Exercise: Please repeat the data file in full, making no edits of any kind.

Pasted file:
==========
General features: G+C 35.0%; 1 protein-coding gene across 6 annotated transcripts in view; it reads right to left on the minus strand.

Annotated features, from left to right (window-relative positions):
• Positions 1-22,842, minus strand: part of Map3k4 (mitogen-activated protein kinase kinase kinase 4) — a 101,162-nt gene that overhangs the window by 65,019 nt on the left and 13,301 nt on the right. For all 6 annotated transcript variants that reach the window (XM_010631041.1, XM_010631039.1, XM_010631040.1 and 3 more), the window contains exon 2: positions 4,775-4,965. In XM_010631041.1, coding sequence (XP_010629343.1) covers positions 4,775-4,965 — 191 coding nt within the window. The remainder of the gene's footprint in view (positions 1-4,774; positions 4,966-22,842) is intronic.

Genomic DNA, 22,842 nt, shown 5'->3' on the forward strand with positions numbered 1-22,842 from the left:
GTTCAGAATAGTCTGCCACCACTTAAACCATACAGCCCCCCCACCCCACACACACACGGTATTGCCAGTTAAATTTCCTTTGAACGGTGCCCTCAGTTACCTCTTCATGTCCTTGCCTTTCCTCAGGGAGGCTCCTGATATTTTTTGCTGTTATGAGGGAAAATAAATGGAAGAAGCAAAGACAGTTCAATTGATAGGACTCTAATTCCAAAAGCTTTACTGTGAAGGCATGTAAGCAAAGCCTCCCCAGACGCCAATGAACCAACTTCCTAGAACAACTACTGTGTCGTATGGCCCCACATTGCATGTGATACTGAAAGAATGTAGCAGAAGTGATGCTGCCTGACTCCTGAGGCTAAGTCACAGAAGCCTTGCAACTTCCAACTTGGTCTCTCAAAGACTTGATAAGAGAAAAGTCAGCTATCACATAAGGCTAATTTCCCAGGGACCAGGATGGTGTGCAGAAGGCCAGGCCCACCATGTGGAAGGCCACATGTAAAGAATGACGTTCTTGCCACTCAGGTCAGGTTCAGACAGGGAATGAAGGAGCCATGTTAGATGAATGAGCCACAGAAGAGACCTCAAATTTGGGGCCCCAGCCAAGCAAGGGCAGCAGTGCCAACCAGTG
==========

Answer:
General features: G+C 35.0%; 1 protein-coding gene across 6 annotated transcripts in view; it reads right to left on the minus strand.

Annotated features, from left to right (window-relative positions):
• Positions 1-22,842, minus strand: part of Map3k4 (mitogen-activated protein kinase kinase kinase 4) — a 101,162-nt gene that overhangs the window by 65,019 nt on the left and 13,301 nt on the right. For all 6 annotated transcript variants that reach the window (XM_010631041.1, XM_010631039.1, XM_010631040.1 and 3 more), the window contains exon 2: positions 4,775-4,965. In XM_010631041.1, coding sequence (XP_010629343.1) covers positions 4,775-4,965 — 191 coding nt within the window. The remainder of the gene's footprint in view (positions 1-4,774; positions 4,966-22,842) is intronic.

Genomic DNA, 22,842 nt, shown 5'->3' on the forward strand with positions numbered 1-22,842 from the left:
GTTCAGAATAGTCTGCCACCACTTAAACCATACAGCCCCCCCACCCCACACACACACGGTATTGCCAGTTAAATTTCCTTTGAACGGTGCCCTCAGTTACCTCTTCATGTCCTTGCCTTTCCTCAGGGAGGCTCCTGATATTTTTTGCTGTTATGAGGGAAAATAAATGGAAGAAGCAAAGACAGTTCAATTGATAGGACTCTAATTCCAAAAGCTTTACTGTGAAGGCATGTAAGCAAAGCCTCCCCAGACGCCAATGAACCAACTTCCTAGAACAACTACTGTGTCGTATGGCCCCACATTGCATGTGATACTGAAAGAATGTAGCAGAAGTGATGCTGCCTGACTCCTGAGGCTAAGTCACAGAAGCCTTGCAACTTCCAACTTGGTCTCTCAAAGACTTGATAAGAGAAAAGTCAGCTATCACATAAGGCTAATTTCCCAGGGACCAGGATGGTGTGCAGAAGGCCAGGCCCACCATGTGGAAGGCCACATGTAAAGAATGACGTTCTTGCCACTCAGGTCAGGTTCAGACAGGGAATGAAGGAGCCATGTTAGATGAATGAGCCACAGAAGAGACCTCAAATTTGGGGCCCCAGCCAAGCAAGGGCAGCAGTGCCAACCAGTG